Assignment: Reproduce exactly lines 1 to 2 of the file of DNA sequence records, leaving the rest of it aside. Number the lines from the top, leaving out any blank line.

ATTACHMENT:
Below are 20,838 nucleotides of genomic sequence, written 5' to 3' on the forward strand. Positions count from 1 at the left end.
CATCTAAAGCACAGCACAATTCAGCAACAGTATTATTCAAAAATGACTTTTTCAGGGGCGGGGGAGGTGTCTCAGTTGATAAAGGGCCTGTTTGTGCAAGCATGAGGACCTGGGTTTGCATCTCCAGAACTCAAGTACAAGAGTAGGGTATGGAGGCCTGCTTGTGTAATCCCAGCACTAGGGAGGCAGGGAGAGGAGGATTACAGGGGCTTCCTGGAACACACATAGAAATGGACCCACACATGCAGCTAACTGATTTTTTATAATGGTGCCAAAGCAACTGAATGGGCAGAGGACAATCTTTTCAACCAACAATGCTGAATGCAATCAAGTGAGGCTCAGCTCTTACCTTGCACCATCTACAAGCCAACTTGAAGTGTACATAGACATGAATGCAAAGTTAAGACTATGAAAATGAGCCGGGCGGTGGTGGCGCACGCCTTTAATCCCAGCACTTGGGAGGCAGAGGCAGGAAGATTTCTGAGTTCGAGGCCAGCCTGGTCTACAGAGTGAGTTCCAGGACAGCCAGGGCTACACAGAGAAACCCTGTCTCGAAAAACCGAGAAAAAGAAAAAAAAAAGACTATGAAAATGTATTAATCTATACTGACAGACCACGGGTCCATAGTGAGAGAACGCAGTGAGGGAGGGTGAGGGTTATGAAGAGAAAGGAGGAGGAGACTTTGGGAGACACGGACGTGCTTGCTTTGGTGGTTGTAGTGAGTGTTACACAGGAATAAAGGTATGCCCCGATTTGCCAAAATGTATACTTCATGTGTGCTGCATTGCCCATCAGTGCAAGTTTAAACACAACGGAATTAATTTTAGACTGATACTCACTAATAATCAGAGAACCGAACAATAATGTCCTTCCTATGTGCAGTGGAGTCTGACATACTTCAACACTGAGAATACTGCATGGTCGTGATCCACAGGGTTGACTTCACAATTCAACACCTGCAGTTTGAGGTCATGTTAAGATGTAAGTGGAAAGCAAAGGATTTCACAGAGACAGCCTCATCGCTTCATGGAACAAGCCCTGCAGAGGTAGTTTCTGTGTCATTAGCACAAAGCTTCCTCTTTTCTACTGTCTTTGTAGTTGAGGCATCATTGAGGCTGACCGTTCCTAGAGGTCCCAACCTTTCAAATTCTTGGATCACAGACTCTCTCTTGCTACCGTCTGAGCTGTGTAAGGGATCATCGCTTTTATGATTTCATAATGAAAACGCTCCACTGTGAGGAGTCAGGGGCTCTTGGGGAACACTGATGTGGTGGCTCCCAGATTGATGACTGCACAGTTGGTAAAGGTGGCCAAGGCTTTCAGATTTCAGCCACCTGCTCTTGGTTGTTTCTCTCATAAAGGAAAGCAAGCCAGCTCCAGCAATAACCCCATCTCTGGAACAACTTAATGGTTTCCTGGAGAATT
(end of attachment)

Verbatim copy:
Below are 20,838 nucleotides of genomic sequence, written 5' to 3' on the forward strand. Positions count from 1 at the left end.
CATCTAAAGCACAGCACAATTCAGCAACAGTATTATTCAAAAATGACTTTTTCAGGGGCGGGGGAGGTGTCTCAGTTGATAAAGGGCCTGTTTGTGCAAGCATGAGGACCTGGGTTTGCATCTCCAGAACTCAAGTACAAGAGTAGGGTATGGAGGCCTGCTTGTGTAATCCCAGCACTAGGGAGGCAGGGAGAGGAGGATTACAGGGGCTTCCTGGAACACACATAGAAATGGACCCACACATGCAGCTAACTGATTTTTTATAATGGTGCCAAAGCAACTGAATGGGCAGAGGACAATCTTTTCAACCAACAATGCTGAATGCAATCAAGTGAGGCTCAGCTCTTACCTTGCACCATCTACAAGCCAACTTGAAGTGTACATAGACATGAATGCAAAGTTAAGACTATGAAAATGAGCCGGGCGGTGGTGGCGCACGCCTTTAATCCCAGCACTTGGGAGGCAGAGGCAGGAAGATTTCTGAGTTCGAGGCCAGCCTGGTCTACAGAGTGAGTTCCAGGACAGCCAGGGCTACACAGAGAAACCCTGTCTCGAAAAACCGAGAAAAAGAAAAAAAAAAGACTATGAAAATGTATTAATCTATACTGACAGACCACGGGTCCATAGTGAGAGAACGCAGTGAGGGAGGGTGAGGGTTATGAAGAGAAAGGAGGAGGAGACTTTGGGAGACACGGACGTGCTTGCTTTGGTGGTTGTAGTGAGTGTTACACAGGAATAAAGGTATGCCCCGATTTGCCAAAATGTATACTTCATGTGTGCTGCATTGCCCATCAGTGCAAGTTTAAACACAACGGAATTAATTTTAGACTGATACTCACTAATAATCAGAGAACCGAACAATAATGTCCTTCCTATGTGCAGTGGAGTCTGACATACTTCAACACTGAGAATACTGCATGGTCGTGATCCACAGGGTTGACTTCACAATTCAACACCTGCAGTTTGAGGTCATGTTAAGATGTAAGTGGAAAGCAAAGGATTTCACAGAGACAGCCTCATCGCTTCATGGAACAAGCCCTGCAGAGGTAGTTTCTGTGTCATTAGCACAAAGCTTCCTCTTTTCTACTGTCTTTGTAGTTGAGGCATCATTGAGGCTGACCGTTCCTAGAGGTCCCAACCTTTCAAATTCTTGGATCACAGACTCTCTCTTGCTACCGTCTGAGCTGTGTAAGGGATCATCGCTTTTATGATTTCATAATGAAAACGCTCCACTGTGAGGAGTCAGGGGCTCTTGGGGAACACTGATGTGGTGGCTCCCAGATTGATGACTGCACAGTTGGTAAAGGTGGCCAAGGCTTTCAGATTTCAGCCACCTGCTCTTGGTTGTTTCTCTCATAAAGGAAAGCAAGCCAGCTCCAGCAATAACCCCATCTCTGGAACAACTTAATGGTTTCCTGGAGAATT